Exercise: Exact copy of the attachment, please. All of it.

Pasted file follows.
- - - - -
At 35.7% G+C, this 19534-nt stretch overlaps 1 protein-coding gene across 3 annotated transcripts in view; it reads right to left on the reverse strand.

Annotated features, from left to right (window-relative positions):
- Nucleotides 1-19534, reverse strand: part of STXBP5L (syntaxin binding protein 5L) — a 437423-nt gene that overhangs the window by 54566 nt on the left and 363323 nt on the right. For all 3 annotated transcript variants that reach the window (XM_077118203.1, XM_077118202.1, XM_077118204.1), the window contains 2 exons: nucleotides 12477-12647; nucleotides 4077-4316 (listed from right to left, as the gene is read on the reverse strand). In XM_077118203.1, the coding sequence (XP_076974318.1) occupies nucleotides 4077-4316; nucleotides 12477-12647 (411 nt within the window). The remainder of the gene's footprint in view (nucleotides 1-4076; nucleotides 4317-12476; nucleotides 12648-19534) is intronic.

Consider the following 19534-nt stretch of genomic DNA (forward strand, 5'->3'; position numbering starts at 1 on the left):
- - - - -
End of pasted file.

At 35.7% G+C, this 19534-nt stretch overlaps 1 protein-coding gene across 3 annotated transcripts in view; it reads right to left on the reverse strand.

Annotated features, from left to right (window-relative positions):
- Nucleotides 1-19534, reverse strand: part of STXBP5L (syntaxin binding protein 5L) — a 437423-nt gene that overhangs the window by 54566 nt on the left and 363323 nt on the right. For all 3 annotated transcript variants that reach the window (XM_077118203.1, XM_077118202.1, XM_077118204.1), the window contains 2 exons: nucleotides 12477-12647; nucleotides 4077-4316 (listed from right to left, as the gene is read on the reverse strand). In XM_077118203.1, the coding sequence (XP_076974318.1) occupies nucleotides 4077-4316; nucleotides 12477-12647 (411 nt within the window). The remainder of the gene's footprint in view (nucleotides 1-4076; nucleotides 4317-12476; nucleotides 12648-19534) is intronic.

Consider the following 19534-nt stretch of genomic DNA (forward strand, 5'->3'; position numbering starts at 1 on the left):